Don’t believe everything you read, especially in sports blogs and columns about government issues.
That is what some Minnesota politicians say after dealing with Vikings stadium issues for months, or years.
For instance, in a week dominated by stadium news (a frenzy in some minds), Rep. Dean Urdahl, R-Grove City, was none too happy with a Star Tribune sports column critical of him for opposing a stadium. Just one problem: In his only chance to vote on a stadium bill, Urdahl favored it.
Urdahl asked one of the first questions at a stadium committee hearing, saying that he heard many Minnesotans wonder why the state needed to help finance a stadium to benefit a billionaire team owner. He never said that was his opinion, and talked in favor of a stadium during the meeting.
Jim Souhan wrote a blistering anti-Urdahl column, including: “Those like Urdahl who shamelessly pander to the simple-minded people should not be taken seriously. Next time you ask a question about the stadium, Mr. Urdahl, please get help from someone with a better grasp of stadium politics, like, oh, a Kardashian.”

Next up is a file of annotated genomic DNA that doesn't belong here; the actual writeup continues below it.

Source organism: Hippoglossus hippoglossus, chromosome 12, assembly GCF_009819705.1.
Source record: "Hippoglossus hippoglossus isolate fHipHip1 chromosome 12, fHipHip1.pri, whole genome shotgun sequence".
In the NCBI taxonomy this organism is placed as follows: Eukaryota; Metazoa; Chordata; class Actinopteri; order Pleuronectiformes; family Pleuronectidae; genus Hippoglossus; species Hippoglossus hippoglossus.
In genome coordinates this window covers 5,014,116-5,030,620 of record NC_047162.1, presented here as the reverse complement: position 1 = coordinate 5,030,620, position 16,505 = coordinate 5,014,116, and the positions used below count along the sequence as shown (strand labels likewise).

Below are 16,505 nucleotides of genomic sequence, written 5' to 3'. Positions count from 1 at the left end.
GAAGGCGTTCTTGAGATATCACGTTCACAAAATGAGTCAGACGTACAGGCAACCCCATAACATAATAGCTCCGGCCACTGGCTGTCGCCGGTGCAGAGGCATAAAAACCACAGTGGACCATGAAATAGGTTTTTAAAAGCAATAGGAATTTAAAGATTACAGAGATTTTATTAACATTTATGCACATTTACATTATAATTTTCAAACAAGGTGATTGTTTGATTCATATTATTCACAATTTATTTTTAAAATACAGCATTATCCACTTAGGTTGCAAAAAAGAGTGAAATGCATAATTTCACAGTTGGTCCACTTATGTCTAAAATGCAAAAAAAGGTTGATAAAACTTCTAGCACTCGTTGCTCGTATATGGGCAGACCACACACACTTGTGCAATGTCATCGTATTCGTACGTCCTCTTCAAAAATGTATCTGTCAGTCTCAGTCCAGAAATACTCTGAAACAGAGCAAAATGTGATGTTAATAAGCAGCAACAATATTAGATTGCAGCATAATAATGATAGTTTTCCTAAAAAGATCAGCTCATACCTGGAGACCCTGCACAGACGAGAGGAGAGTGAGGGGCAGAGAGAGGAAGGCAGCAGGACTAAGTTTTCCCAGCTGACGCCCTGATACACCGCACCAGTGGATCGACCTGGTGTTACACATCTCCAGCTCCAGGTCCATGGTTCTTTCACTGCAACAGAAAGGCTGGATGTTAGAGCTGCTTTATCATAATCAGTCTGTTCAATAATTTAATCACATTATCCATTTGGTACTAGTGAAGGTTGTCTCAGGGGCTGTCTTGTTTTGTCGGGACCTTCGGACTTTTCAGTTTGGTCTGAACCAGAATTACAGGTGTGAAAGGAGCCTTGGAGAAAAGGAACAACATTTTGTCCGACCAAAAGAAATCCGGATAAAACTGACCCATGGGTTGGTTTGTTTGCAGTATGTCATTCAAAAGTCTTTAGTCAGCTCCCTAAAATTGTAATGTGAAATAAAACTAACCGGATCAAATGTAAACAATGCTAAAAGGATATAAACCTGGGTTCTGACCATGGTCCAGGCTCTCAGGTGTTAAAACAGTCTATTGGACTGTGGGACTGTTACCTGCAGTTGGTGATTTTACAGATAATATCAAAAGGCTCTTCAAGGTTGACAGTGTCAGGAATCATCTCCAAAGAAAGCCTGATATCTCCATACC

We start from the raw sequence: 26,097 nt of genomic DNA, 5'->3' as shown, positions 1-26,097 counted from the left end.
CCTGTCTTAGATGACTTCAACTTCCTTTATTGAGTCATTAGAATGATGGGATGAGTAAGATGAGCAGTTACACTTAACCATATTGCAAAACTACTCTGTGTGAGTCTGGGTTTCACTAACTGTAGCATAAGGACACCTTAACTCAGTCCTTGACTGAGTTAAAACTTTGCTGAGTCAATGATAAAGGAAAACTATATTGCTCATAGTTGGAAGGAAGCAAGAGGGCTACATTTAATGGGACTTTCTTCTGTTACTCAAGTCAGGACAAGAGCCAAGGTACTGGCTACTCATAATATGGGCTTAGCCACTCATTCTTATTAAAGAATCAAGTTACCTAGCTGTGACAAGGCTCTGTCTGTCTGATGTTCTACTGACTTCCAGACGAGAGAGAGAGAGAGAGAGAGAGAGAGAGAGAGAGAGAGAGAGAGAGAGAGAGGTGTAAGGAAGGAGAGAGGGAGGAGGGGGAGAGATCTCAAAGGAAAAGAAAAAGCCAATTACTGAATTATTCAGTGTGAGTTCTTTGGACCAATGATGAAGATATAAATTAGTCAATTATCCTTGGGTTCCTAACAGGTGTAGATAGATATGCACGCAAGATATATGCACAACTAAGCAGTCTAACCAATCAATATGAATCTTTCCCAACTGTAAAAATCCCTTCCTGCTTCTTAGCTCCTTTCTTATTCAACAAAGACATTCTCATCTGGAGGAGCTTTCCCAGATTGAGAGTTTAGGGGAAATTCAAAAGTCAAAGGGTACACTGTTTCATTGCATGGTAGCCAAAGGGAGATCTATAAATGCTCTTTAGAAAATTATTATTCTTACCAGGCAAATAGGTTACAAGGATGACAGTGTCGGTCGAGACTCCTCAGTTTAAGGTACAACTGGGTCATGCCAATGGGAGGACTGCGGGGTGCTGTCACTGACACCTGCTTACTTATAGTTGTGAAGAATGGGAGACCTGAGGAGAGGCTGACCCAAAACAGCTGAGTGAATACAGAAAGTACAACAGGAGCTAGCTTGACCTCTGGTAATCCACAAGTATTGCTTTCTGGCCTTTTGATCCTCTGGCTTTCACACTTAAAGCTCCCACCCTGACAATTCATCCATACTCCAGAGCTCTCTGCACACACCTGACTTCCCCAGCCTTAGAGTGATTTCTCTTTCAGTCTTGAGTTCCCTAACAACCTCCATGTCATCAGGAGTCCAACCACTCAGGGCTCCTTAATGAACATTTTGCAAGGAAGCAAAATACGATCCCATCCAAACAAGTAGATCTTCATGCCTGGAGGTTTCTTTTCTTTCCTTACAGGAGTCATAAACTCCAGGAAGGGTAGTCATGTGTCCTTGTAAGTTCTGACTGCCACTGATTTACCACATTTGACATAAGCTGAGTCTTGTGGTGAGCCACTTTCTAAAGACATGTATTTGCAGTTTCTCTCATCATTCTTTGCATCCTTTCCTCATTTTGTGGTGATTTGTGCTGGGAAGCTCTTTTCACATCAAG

Urdahl said he received a call from the top Star Tribune editor apologizing for the column.
Some media also attributed Urdahl’s question to Rep. Morrie Lanning, R-Moorhead, the chief House author of the stadium bill. Lanning shook his head when he related the mistake, which indicated he opposed a stadium even though he has worked for years to build one.
There have been other examples of not understanding Capitol politics.
Back when Minneapolis, state leaders and the Vikings announced a stadium plan, at least one sports blog reported the Legislature would vote on the issue that day. The problem? There had not even been a bill written.